Welthungerhilfe India, Nepal, Bangladesh
102ndposition out of 117 countries under the Global Hunger Index (GHI) 2019
7.4 millionchildren are estimated to have low birth weights in India
70 percentchildren aged 6- 59 months are anaemic in India
According to the GHI 2019, India’s hunger level is ranked as ‘Serious’. The country scores 102nd of 117 countries with a higher hunger level than Bangladesh, Nepal and Pakistan. India’s high ranking with a score of 30.3 draws attention to the country’s stubbornly high proportions of malnourished children. India’s child wasting rate is extremely high at 21 percent (NFHS 4); it’s child stunting rate, 38.4 percent (NFHS 4), is also categorised as very high in terms of its public health significance.
Inadequate dietary diversity, communicable diseases, lack of knowledge on childcare, less access to safe drinking water, poor feeding practices, and poor hygiene and sanitation are some of direct causes of malnutrition in the country. Structural causes include poverty and debt traps, lack of access to resources as land and water, insufficient access to public services, high illiteracy rates and climate change that adversely affects food availability. To address these dimensions, Welthungerhilfe works to address all four pillars of food and nutrition security- availability, access, utilization and stability.
Welthungerhilfe promotes a multisectoral multi-stakeholder action approach when it comes to addressing the complex, inter-generational problem of hunger and malnutrition so that the gains from one sector are not lost through the leakages from the other sectors. Nutrition security is promoted among the vulnerable populations and age groups such as women (15-49 years) and children (0- 5 years) to have access to diversified nutritious diets through nutrition education and behaviour change.
Innovative approaches are implemented to improve the key indicators related to food and nutrition security in the most vulnerable parts of the country. The objective is to ensure that basic and underlying causes (nutrition sensitive) as well as immediate causes (nutrition specific) are addressed. The focus is therefore both on food security (access and availability), and nutrition security (utilisation and stability). The approaches are based on a premise that in longer term poor people can break out from the cycle of poverty and malnutrition if adequate welfare schemes are in place and basic rights are fulfilled; such as access to proper education, access to food and income, better health services, and state-run welfare programs.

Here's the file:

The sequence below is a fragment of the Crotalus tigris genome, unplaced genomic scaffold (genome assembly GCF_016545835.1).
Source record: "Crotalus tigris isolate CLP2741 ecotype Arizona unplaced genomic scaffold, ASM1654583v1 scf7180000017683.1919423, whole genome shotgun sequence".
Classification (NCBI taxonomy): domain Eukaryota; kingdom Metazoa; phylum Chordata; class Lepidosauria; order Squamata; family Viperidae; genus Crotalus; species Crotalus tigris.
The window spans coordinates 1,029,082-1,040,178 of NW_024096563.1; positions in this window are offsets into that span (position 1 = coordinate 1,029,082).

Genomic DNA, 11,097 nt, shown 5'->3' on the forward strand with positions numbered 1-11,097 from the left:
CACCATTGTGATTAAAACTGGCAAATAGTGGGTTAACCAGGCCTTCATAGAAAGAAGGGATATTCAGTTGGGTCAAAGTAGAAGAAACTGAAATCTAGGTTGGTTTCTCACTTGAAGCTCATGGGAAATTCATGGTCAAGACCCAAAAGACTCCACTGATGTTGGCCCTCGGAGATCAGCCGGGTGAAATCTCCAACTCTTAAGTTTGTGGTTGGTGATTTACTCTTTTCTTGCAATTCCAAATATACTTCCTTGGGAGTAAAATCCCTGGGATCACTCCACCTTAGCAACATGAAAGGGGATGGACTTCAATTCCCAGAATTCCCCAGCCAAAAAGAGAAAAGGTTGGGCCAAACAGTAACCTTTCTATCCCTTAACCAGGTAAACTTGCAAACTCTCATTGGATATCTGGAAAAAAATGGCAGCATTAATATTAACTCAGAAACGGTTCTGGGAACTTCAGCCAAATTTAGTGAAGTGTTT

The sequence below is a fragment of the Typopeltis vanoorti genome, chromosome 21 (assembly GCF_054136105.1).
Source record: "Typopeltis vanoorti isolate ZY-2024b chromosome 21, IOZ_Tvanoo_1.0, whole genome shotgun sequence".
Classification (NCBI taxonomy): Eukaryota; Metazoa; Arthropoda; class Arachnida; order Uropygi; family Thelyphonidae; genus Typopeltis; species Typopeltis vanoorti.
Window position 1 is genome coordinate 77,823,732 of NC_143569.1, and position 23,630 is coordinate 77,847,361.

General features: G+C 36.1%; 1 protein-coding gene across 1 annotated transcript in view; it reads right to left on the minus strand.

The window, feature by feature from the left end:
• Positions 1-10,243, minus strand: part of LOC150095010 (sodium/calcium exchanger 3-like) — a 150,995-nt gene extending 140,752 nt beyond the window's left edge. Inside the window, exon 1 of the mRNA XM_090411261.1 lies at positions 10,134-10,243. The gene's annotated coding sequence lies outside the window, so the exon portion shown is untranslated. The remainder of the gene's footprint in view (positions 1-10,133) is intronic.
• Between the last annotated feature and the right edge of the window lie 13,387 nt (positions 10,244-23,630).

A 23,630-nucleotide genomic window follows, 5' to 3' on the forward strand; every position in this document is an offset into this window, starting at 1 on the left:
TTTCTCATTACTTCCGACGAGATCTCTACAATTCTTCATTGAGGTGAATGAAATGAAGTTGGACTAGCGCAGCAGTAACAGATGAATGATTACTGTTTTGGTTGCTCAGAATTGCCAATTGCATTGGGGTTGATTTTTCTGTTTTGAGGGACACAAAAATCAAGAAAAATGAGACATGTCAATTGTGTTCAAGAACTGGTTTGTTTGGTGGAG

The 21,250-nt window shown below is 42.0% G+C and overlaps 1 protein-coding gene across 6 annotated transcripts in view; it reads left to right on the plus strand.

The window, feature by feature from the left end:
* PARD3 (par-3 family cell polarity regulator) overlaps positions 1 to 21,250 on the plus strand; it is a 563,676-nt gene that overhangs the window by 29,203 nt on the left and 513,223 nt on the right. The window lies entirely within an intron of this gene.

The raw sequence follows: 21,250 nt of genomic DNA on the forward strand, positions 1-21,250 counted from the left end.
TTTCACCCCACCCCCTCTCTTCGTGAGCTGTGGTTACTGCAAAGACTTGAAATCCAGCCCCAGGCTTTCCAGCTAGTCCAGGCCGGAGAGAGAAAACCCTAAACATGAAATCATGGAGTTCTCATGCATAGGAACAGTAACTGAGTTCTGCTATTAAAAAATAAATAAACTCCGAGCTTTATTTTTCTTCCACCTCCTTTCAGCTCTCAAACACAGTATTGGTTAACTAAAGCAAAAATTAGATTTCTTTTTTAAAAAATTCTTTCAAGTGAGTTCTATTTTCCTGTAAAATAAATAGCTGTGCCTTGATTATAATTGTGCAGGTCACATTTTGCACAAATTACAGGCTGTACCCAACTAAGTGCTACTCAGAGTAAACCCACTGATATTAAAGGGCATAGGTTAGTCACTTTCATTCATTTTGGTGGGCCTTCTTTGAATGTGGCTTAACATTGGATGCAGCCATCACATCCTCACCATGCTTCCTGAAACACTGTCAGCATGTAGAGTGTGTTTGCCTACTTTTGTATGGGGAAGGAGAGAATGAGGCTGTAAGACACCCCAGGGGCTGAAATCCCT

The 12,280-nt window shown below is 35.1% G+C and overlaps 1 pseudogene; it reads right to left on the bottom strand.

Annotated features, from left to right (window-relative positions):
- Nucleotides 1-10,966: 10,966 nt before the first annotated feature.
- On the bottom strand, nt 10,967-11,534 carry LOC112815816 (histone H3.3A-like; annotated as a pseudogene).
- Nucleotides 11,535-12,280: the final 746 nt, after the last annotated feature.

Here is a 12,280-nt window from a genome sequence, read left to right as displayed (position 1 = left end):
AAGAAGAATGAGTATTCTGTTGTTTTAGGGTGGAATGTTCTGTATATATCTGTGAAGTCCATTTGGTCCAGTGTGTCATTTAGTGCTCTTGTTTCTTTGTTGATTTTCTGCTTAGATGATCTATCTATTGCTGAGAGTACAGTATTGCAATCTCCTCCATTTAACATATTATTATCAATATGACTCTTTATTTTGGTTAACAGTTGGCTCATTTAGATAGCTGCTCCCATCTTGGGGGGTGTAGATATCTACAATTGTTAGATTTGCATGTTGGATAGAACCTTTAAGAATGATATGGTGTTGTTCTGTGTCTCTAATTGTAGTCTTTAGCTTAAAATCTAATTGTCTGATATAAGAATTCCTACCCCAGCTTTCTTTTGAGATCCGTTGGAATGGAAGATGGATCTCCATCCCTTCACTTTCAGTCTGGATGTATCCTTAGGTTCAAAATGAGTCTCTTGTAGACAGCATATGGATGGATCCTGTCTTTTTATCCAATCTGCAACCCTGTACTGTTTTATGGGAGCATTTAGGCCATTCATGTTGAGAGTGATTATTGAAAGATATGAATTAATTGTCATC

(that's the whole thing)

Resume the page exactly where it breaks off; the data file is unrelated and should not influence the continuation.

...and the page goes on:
Welthungerhilfe, therefore, focuses on the right-based approaches to access government programmes. It’s multisectoral approach to nutrition aligns fully with the Government of India’s National Nutrition Mission (Poshan Abhiyan) which aims at reducing levels of under-nutrition and other related problems by ensuring convergence of various nutrition related schemes. It supports in mobilising various government programmes related to agriculture, public distribution systems, health, livelihoods, and WASH for improved nutrition outcomes.
Welthungerhilfe is also working towards strengthening the process of correct detection of malnutrition in rural India. Under its digital innovation programme, Welthungerhilfe is piloting a Child Growth Monitor (CGM) application to ensure precise and accurate anthropometric measurements of children using artificial intelligence (AI).
Nutrition Smart Villages to secure nutrition in South Asia
Nutrition Smart Village is based on a multisectoral approach to address the underlying causes of malnutrition
Digital Innovation to fight hunger
‘Child Growth Monitor’ (CGM) - an application using artificial intelligence (AI) to fight hidden hunger
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